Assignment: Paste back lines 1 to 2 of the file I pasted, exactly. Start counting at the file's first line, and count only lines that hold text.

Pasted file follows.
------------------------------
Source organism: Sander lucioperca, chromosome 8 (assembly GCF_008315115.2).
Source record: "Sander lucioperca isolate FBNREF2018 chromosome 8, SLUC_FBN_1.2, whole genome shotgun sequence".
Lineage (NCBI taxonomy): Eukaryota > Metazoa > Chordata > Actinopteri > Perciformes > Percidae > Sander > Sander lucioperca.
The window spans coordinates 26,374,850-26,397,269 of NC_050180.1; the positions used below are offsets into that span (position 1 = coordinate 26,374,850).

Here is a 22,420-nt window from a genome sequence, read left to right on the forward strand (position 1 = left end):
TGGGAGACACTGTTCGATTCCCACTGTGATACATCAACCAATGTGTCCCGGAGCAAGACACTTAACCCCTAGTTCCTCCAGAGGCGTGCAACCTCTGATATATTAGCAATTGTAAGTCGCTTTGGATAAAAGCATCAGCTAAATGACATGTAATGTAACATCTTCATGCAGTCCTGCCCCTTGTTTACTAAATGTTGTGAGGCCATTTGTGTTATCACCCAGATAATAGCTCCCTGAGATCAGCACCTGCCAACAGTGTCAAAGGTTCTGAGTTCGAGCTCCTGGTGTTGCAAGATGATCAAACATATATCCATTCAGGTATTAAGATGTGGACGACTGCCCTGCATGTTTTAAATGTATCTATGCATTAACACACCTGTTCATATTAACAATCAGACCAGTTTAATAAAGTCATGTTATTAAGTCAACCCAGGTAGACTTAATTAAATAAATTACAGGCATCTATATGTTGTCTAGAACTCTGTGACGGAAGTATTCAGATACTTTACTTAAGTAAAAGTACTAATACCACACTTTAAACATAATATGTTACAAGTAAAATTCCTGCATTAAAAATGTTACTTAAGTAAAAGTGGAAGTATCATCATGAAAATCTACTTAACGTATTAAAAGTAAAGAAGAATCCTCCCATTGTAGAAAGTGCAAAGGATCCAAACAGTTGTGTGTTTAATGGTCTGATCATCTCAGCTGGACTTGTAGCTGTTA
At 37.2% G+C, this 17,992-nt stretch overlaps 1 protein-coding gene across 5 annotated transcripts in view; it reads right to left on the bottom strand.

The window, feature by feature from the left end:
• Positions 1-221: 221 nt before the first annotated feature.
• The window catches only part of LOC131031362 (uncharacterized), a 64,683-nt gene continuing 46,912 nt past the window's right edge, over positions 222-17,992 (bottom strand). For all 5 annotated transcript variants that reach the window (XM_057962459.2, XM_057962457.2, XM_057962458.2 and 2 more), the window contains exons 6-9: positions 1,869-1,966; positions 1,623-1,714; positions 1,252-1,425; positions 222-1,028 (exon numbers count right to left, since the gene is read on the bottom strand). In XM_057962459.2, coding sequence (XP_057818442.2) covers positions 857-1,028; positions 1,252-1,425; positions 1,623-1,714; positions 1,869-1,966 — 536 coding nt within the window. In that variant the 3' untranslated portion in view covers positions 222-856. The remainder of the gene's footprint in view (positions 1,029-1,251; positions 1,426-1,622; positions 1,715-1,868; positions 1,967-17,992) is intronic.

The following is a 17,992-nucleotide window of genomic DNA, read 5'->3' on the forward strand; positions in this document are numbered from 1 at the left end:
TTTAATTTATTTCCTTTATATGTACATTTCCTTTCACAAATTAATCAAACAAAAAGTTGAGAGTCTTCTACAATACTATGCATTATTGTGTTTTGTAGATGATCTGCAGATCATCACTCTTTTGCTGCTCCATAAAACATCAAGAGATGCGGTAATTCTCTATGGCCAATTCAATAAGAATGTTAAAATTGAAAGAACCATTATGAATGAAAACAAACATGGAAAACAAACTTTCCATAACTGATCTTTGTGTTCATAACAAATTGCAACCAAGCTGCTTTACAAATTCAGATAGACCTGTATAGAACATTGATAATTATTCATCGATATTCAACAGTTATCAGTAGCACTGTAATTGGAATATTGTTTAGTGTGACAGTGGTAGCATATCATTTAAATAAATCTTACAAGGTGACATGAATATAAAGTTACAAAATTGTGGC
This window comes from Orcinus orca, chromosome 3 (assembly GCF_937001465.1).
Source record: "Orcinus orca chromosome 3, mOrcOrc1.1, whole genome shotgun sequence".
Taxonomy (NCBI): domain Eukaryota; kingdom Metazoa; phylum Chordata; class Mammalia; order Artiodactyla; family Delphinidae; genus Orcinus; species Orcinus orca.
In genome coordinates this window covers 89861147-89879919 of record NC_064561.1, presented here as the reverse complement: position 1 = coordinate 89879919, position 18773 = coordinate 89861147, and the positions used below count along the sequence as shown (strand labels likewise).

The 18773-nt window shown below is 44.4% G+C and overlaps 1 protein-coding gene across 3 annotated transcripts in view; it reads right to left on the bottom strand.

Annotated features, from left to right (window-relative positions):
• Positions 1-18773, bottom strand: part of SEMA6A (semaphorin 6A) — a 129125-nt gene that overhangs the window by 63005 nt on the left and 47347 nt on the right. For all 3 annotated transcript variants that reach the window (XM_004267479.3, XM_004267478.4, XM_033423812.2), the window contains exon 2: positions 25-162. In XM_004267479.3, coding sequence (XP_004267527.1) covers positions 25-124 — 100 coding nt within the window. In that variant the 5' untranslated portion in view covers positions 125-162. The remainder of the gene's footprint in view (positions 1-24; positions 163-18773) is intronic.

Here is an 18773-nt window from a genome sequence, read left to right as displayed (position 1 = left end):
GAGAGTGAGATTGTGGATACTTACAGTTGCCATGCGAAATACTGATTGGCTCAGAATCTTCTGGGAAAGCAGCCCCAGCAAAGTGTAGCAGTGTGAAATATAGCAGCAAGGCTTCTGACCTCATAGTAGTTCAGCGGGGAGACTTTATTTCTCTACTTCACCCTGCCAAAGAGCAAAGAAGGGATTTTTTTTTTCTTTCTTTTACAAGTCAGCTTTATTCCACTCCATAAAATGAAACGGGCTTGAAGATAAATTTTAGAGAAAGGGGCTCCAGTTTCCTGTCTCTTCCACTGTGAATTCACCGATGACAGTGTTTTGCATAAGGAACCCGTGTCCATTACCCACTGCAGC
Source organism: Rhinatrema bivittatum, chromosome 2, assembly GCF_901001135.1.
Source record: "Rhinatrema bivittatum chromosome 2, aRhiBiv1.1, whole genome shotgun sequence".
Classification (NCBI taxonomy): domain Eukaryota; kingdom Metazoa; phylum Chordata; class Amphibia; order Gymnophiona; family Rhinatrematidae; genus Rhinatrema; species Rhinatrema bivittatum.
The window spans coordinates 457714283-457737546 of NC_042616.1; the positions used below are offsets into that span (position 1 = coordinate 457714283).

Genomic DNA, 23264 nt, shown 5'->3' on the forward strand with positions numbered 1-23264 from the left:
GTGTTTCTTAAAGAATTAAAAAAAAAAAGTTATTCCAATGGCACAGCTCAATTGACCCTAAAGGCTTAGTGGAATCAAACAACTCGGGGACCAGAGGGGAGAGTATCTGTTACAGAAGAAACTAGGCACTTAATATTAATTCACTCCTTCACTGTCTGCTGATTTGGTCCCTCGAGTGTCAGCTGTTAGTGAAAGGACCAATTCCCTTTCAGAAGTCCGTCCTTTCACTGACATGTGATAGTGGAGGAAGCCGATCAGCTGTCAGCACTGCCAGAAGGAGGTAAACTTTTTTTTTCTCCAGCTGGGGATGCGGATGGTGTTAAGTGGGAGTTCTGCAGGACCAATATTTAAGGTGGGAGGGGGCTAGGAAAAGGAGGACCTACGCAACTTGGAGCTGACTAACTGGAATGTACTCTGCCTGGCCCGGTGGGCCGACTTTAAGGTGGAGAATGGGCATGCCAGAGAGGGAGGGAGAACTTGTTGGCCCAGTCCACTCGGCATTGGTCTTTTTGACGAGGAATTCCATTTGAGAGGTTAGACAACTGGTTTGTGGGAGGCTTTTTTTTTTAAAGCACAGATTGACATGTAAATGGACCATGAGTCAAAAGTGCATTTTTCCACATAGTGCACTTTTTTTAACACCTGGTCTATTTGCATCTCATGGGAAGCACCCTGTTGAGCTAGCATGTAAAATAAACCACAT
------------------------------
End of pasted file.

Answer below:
Source organism: Sander lucioperca, chromosome 8 (assembly GCF_008315115.2).
Source record: "Sander lucioperca isolate FBNREF2018 chromosome 8, SLUC_FBN_1.2, whole genome shotgun sequence".